Last updated:

This display at the Old Treasury Building, presented in partnership with Public Record Office Victoria, traces the foundations of Melbourne with original records from our archives. 

From fledgling village to bustling metropolis within a generation, this is the story of the astonishing growth of Melbourne. Dramatic panoramic pictures of the city from the 1840s to 1900 trace the extraordinary emergence of a city. When a visiting English journalist coined the phrase ‘Marvellous Melbourne’ locals were delighted. To outsiders, Melbourne seemed like a modern wonder. With its wide boulevards of gracious buildings, its cable trams, coffee palaces and dance halls, Melbourne was the premier city in Australia. But of course there was a downside as well. The creation of Melbourne rested on the dispossession and systematic exclusion of the local Aboriginal people. And the environment suffered too. Despite its glittering outward appearances, Melbourne was a dangerous city. The drains stank, the water was polluted and typhoid fever was rife. Until a deep sewerage system was finally completed in 1898, ‘Marvellous Melbourne’ was also popularly known as ‘Marvellous Smellbourne’. But for all that, Melbourne was the wonder of the age. This new exhibition at the Old Treasury Building shows us why.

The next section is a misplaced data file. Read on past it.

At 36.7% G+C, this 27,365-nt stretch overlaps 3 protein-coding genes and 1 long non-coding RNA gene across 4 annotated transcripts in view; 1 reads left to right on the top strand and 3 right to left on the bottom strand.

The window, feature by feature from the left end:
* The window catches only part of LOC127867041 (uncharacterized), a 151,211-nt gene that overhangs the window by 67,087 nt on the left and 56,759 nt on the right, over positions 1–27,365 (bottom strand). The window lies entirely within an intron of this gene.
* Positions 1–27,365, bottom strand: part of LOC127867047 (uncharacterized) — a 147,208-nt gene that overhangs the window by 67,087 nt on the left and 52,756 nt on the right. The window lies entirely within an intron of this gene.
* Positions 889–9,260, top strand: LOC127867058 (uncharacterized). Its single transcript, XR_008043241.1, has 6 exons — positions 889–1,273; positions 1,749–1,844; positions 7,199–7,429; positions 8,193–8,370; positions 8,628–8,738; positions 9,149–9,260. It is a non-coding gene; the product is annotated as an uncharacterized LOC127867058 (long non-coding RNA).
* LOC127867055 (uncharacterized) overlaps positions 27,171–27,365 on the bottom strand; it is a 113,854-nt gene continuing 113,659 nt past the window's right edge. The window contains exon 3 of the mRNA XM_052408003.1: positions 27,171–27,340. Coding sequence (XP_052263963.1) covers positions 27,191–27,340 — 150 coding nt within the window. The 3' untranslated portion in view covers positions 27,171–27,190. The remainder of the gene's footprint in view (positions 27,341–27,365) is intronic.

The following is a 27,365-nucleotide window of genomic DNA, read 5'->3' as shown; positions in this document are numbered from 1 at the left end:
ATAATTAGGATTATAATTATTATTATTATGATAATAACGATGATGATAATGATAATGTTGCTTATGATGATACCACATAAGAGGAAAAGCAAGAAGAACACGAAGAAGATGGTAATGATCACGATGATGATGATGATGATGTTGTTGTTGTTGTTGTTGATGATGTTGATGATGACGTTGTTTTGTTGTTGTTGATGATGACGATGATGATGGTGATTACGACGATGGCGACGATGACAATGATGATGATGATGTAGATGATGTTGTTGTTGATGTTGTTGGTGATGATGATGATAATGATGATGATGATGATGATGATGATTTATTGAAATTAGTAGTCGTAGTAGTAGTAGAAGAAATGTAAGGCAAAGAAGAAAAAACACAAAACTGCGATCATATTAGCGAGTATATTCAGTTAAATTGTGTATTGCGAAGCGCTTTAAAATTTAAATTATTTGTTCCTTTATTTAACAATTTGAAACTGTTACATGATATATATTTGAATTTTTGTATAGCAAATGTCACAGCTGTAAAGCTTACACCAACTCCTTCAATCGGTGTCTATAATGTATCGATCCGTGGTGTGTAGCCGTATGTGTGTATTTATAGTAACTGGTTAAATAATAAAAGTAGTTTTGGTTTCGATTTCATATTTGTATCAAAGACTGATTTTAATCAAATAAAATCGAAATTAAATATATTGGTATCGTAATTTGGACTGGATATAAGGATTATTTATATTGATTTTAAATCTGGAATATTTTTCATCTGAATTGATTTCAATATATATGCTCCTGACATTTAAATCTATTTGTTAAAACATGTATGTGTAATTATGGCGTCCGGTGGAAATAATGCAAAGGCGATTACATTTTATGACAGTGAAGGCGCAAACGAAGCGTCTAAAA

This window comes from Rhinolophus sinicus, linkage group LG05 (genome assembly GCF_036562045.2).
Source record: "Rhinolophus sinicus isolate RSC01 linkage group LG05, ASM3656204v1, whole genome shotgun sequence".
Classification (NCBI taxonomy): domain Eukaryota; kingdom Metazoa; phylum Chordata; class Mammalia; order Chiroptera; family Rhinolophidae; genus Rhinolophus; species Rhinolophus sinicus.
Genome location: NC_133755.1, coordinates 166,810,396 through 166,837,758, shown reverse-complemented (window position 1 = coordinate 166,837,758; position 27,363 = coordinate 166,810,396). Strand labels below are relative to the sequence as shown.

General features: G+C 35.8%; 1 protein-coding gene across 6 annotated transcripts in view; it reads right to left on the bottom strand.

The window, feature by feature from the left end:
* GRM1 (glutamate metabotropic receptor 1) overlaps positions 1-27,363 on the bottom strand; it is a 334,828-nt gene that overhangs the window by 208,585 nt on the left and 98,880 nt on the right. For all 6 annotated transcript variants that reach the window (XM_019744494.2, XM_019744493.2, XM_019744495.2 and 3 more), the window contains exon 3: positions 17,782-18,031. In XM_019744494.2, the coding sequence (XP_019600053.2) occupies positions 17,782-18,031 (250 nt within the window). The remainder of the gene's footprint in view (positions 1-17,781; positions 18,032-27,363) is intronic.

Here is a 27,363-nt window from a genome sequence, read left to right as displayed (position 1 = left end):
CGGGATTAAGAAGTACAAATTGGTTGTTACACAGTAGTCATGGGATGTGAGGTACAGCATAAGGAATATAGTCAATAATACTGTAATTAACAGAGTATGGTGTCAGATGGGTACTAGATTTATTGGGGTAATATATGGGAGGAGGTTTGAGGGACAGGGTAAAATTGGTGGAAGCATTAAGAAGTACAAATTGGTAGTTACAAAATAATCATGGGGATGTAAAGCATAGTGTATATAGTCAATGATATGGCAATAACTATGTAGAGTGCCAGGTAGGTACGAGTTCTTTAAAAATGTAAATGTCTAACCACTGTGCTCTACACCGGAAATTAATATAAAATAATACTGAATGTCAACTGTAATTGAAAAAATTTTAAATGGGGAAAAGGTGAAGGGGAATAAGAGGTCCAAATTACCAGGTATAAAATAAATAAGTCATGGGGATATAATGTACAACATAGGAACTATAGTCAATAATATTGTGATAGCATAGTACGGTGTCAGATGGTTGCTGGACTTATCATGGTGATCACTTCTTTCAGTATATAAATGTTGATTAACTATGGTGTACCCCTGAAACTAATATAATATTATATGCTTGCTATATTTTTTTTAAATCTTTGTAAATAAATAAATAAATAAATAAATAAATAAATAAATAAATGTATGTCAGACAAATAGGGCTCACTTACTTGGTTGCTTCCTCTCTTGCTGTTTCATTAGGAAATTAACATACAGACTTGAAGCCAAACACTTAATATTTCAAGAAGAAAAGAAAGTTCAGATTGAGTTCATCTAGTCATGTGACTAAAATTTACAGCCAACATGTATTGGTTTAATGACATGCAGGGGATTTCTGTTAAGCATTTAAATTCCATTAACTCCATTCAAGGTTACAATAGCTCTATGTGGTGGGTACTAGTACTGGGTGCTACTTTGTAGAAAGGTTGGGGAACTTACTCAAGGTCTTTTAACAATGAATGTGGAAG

Old Treasury Building, Spring Street, Melbourne



Image Gallery

Black and white image of a police officer standing outside flinders street station
On display: Constable Scanlon in front of Flinders Street Station c1900, image from the Public Record Office Victoria collection.


Material in the Public Record Office Victoria archival collection contains words and descriptions that reflect attitudes and government policies at different times which may be insensitive and upsetting

Aboriginal and Torres Strait Islander Peoples should be aware the collection and website may contain images, voices and names of deceased persons.

PROV provides advice to researchers wishing to access, publish or re-use records about Aboriginal Peoples